New course explores craft cultures in East Asia

New course explores craft cultures in East Asia

In Hyeok Hweon Kang’s "Kitchen, Studio, Factory" class, material culture provides a window into the history of early modern scientific practice in East Asia.

Hyeok Hweon Kang, assistant professor of East Asian Languages and Cultures, studies the material culture of Korea and East Asia, exploring the rise of artisanal science and experimentation in the early modern world. In a new course, “Kitchen, Studio, Factory: Making in East Asia,” Kang invites students to explore craft cultures in all of their forms, from Korean paper artisans to Japanese clockmakers, and then put knowedge into practice by reconstructing a historical artifact

In this Q&A, Kang talks about the course and the histories built into physical objects.

How did this course come to be?

While putting the course together, I found inspiration from other experimental historians but soon also realized there was none quite like it, at WashU or elsewhere. 

Until recently, it’s been difficult to teach a course like this because the field upon which it draws is relatively new: the history of East Asian science and technology. Scholars in this field appreciate how East Asians in the past understood nature and made it work for them. An important strand of the new scholarship has been to examine how artisans made useful things for society, transforming material culture but also the intellectual and cultural realms around them. The course is about uncovering this subtle yet transformative “work” of craftspeople before the modern era. And because the field is young, and students work with materials that are at the cutting edge of new research, the best way for them to learn is to recreate some of the materials themselves. In the class, we employ both a cultural-historical approach and a hands-on, experimental pedagogy to learn by doing.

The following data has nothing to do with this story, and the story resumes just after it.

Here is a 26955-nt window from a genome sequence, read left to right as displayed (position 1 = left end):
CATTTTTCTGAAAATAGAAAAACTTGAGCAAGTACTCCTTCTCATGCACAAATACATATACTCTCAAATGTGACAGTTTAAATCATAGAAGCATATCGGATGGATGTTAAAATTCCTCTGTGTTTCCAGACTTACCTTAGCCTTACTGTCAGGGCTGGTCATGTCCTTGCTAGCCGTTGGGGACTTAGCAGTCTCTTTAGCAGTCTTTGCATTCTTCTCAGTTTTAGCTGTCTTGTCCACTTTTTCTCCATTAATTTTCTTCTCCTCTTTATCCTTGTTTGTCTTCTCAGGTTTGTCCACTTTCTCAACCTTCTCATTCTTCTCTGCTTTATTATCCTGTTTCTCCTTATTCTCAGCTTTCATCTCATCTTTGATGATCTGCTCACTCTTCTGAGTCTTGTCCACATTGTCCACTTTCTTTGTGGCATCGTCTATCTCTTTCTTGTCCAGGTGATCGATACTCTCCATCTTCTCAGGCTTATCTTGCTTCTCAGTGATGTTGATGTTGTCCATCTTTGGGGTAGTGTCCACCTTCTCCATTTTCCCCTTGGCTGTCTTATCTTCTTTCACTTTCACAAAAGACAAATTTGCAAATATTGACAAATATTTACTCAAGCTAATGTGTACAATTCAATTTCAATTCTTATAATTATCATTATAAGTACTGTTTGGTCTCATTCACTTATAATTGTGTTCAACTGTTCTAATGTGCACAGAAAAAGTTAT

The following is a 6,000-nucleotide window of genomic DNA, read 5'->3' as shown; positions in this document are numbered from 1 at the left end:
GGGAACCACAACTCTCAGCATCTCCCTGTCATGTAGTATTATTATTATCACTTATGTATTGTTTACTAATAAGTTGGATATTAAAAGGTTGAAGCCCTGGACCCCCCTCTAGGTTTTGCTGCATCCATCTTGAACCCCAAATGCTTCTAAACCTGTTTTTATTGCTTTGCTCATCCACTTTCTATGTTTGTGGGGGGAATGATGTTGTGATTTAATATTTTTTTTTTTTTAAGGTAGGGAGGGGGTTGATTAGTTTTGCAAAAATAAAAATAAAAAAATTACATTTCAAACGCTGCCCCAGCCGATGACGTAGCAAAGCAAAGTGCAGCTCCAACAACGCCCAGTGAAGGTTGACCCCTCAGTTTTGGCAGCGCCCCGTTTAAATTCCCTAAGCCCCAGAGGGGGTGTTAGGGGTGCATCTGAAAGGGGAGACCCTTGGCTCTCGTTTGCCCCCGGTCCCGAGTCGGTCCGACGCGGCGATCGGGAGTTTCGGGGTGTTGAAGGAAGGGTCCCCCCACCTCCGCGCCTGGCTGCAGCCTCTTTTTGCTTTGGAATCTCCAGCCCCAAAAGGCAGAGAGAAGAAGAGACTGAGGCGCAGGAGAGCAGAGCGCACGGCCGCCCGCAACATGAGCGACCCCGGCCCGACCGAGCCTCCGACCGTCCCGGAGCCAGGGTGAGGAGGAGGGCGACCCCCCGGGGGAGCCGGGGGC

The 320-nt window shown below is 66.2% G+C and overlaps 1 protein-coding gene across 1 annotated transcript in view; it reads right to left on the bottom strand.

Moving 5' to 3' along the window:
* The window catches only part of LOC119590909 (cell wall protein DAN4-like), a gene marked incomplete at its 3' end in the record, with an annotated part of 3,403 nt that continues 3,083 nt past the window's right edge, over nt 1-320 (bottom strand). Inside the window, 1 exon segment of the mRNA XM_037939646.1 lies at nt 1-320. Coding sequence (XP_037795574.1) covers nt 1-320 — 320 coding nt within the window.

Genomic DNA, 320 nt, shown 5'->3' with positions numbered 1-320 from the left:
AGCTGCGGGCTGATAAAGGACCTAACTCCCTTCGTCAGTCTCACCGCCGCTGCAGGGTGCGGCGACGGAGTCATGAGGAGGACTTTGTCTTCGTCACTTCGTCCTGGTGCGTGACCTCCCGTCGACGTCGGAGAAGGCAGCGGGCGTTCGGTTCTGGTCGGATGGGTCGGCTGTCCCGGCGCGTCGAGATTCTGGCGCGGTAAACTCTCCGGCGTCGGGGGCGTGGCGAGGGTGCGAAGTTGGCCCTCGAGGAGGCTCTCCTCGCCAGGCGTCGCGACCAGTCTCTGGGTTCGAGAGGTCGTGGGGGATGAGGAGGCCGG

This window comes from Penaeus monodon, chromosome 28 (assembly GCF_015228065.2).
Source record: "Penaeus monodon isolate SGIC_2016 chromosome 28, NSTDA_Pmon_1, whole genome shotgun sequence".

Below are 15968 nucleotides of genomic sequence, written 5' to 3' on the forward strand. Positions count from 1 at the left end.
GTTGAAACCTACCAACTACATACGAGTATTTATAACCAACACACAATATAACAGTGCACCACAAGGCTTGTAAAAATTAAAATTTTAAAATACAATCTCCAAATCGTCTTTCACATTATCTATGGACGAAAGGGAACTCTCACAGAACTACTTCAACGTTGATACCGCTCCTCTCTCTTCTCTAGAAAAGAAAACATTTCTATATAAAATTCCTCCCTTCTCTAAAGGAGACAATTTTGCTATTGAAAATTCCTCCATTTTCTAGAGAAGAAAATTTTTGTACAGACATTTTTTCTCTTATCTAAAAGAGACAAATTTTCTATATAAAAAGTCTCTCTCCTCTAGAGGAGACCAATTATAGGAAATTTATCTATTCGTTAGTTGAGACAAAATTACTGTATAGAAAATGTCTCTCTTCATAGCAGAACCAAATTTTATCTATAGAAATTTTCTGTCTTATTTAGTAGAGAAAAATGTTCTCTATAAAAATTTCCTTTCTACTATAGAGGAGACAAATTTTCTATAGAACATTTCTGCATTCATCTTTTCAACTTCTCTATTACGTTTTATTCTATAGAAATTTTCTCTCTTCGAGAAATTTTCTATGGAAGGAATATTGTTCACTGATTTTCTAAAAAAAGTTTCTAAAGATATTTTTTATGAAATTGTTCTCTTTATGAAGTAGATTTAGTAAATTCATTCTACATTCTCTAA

As the capstone for the course, they undertake a “Rework project.” After identifying a historical recipe, object, or image, students go about reconstructing them — whether by cooking, woodworking, carving, 3D-scanning, or laser-printing. The goal is to uncover and animate the knowledge embedded in the historical artifacts, and to reflect on the hands-on practice by drawing on course readings.

How does material culture play into your research?

Material culture is central to my research on the history of science and technology. In fact, I wrote my doctoral dissertation on the material culture of military workshops in early modern Korea. And now, I am working on a book that examines how Korean artisans developed an experimental approach to material knowledge, which inspired new ways of knowing nature and organizing craft production.

In my work, I try to let material culture speak to me by handling historical artifacts whenever possible. For several years, I have researched artifacts in museums, antique shops, and private collections across the world, primarily in South Korea but also Japan, Portugal, Netherlands, and the United States. I learned so much by personally holding the pieces, weighing, measuring, photographing, and in rare occasions, by taking them apart. Once, I disassembled an 18th-century Korean gun, discovering a series of artisan names otherwise hidden under the stock.